The three-month study to determine which county services can be denied to illegal immigrants is done.
The Prince William Board of County Supervisors will hear a report on the results of the study Tuesday.
The report shows which services the county already restricts, which services it cannot restrict and which services the county could restrict but probably shouldn’t because of cost, health and inconvenience to legal residents.
Staff will recommend that the supervisors pass a resolution that restricts illegal immigrants from participating in substance abuse programs in the Prince William-Manassas regional jail, rental and mortgage assistance to the homeless, services to allow elderly and disabled to remain in their homes, adult day care, the elderly-disabled tax relief program, Bluebird Bus Tours, tax exemptions for renovating residential property, in-home care for the aged and programs at the county’s senior centers.
Prince William Chairman Corey A. Stewart, R-at large, said he appreciated the work that went into the report.
“I’m absolutely pleased that county staff did a thorough job,” Stewart said. “They spent a lot of time – every department going through every service – to see what could be cut. I’m convinced that they’ve identified some things they’re going to be able to cut off to illegal immigrants.”
The county already restricts voter registration, concealed weapons permits, all police licensing, food stamps, temporary assistance for needy families, Medicaid funding for all human services, burial assistance, employment services, state and local hospitalization services, mental health vocational services, Section 8 housing, home ownership assistance loans and transitional housing. Staff already verifies legal status before rendering the services.
One of the services that would probably cost too much to restrict would be electronic government services, since all residents would have to come to county offices in person to conduct county business, said Liz Bahrns, Prince William County spokeswoman.
The county processes 250,000 electronic transactions annually and that equates to $10 million in business, Bahrns said.
Restricting services at libraries would also cost too much.
Libraries would have to be remodeled and the county would have to hire more people so that legal status could be checked at every library, said County Executive Craig Gerhart.
Additionally, all library registrations would have to be done in person, Gerhart said.
Other services that probably shouldn’t be restricted because of health and safety concerns include fire and rescue and crime prevention services.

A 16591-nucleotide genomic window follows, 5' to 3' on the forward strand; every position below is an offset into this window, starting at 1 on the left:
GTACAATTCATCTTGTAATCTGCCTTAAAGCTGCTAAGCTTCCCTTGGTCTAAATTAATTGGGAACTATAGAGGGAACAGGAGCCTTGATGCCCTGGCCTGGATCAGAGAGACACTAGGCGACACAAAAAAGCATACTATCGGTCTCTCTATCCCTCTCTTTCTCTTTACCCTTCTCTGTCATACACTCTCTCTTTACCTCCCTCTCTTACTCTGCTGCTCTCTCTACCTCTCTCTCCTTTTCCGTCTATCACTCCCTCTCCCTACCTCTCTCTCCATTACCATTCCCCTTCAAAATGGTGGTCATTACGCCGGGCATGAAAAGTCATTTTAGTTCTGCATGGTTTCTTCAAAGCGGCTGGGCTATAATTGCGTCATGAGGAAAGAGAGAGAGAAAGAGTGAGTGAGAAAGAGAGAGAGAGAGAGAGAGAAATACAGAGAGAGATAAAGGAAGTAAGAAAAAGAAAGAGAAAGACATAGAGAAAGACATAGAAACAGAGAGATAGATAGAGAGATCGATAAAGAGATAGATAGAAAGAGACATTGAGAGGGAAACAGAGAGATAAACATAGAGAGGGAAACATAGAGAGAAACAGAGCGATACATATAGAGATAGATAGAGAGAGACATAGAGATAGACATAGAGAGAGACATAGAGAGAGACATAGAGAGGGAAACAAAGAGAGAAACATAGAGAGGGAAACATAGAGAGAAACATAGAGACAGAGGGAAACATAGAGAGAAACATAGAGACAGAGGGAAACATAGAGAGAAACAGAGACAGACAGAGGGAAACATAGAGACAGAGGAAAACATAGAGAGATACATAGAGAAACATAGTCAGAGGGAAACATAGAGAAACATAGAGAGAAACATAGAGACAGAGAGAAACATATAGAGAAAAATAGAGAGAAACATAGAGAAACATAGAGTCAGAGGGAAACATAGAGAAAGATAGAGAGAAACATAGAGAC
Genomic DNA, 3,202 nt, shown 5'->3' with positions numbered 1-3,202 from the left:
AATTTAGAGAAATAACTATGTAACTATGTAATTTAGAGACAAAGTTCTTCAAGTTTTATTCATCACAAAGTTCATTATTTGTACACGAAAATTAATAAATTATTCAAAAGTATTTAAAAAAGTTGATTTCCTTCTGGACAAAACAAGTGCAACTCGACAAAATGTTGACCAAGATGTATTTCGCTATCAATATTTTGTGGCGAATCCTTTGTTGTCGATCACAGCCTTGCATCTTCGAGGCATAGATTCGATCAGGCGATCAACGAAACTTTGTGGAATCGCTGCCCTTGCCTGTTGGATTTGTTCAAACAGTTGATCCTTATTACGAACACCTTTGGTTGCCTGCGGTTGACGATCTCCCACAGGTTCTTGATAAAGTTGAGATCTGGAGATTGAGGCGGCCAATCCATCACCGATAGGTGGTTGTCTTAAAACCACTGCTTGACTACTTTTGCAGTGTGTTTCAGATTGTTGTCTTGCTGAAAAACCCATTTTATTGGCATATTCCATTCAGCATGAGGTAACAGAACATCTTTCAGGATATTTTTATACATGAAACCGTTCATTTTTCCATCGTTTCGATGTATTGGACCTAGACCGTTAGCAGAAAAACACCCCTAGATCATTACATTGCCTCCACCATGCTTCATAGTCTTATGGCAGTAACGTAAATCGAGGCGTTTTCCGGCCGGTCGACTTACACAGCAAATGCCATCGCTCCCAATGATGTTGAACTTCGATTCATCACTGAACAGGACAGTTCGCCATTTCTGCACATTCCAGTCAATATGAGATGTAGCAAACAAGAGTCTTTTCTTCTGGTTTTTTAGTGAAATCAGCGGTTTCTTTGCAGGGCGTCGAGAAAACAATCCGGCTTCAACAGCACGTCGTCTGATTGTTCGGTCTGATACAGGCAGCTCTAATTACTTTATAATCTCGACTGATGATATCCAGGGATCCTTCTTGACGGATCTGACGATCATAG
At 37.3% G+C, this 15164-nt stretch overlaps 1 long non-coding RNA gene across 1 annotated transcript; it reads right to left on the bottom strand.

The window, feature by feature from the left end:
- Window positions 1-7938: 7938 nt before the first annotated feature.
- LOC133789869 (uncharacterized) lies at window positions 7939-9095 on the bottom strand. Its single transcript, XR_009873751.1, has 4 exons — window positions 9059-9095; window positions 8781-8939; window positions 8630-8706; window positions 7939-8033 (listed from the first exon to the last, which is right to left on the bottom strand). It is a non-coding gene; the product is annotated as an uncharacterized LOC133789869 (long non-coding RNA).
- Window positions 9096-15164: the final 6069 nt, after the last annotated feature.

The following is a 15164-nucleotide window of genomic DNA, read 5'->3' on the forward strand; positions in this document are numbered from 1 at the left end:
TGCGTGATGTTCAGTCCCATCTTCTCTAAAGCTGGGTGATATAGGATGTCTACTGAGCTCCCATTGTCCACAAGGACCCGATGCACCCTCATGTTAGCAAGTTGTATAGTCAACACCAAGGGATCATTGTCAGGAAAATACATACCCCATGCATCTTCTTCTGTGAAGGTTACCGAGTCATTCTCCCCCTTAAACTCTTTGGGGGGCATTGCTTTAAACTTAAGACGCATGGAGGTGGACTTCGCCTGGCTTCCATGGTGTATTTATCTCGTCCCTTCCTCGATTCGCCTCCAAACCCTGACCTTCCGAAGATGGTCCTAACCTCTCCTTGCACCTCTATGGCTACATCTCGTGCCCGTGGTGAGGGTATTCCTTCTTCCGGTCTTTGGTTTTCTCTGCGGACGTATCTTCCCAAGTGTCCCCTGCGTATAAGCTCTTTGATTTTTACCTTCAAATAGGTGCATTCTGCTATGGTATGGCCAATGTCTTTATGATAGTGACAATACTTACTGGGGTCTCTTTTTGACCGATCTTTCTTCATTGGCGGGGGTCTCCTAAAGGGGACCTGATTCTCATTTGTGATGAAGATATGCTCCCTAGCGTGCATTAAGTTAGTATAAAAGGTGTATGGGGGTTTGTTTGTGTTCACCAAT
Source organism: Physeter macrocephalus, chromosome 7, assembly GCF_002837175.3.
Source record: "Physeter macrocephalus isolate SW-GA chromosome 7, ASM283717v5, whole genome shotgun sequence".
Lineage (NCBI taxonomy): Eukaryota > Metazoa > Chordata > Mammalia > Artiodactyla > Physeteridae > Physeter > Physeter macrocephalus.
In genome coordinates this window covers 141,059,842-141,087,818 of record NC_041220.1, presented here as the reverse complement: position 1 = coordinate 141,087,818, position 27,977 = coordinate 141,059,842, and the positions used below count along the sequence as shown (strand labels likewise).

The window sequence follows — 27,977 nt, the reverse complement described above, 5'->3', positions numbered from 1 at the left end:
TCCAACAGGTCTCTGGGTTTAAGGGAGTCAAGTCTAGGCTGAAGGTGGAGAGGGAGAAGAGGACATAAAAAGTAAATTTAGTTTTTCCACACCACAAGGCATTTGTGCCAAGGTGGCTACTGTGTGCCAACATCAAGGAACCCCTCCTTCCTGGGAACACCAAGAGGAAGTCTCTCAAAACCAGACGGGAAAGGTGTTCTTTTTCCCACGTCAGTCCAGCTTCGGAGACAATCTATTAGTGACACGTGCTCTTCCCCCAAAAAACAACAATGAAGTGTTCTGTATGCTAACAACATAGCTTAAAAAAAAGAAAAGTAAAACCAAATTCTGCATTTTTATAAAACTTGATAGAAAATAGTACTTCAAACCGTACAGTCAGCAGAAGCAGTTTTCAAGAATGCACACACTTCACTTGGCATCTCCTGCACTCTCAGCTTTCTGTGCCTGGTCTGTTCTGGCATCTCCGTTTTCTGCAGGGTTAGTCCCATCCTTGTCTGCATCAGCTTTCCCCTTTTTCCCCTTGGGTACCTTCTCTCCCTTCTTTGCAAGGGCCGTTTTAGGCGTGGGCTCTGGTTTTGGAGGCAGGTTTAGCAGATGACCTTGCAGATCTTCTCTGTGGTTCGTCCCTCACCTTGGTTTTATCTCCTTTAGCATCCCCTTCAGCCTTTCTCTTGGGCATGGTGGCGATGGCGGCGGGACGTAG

Substance abuse programs for pregnant women and minors at schools, services to the seriously mentally ill and the mentally retarded and the homeless shelter should not be restricted, the report states.
Restricting access to recreation centers, pools, water parks, golf courses, batting cages and boating would also be cost prohibitive since all registration activities would have to be done in person, facilities would have to be remodeled and extra staff would have to be hired to verify legal status.
It would also be impractical to police county parks to verify legal status, the report showed.
Stewart agreed that if it costs too much, some services shouldn’t be restricted.
“Obviously if it would cost us more to restrict the service than the savings that we would retrieve, then it clearly wouldn’t make any sense to do that,” Stewart said.
Restricting illegal immigrants from using the county landfill would also be impractical because it would be bad for the community if people started dumping their trash somewhere other than the landfill, Gerhart said.
The county doesn’t require business owners who gross less than $100,000 annually to have business licenses. The resolution would change county code to require licenses for such businesses, Bahrns said.
Stewart said he hopes the board supports the change in county code.
“My feeling is that that would be a good way to crack down on illegal immigrants who are operating without a license,” he said.
Federal, state or county laws prevent restricting emergency medical services, sheriff services such as warrants and evictions, medical care to inmates at the jail, juvenile court services and emergency service calls.
Services for the aged that are funded all or in part with money from the Older Americans Act, health department services, child protective services, foster care, at-risk youth services and juvenile detention services cannot be restricted.
Human rights investigations, Freedom of Information Act requests and county publications are also among the services that cannot be restricted.
If the supervisors vote to pass the resolution, the police department would be able to hire six detectives and a crime analyst to form the Criminal Alien Unit, which would work with Immigration and Customs Enforcement to enforce immigration law.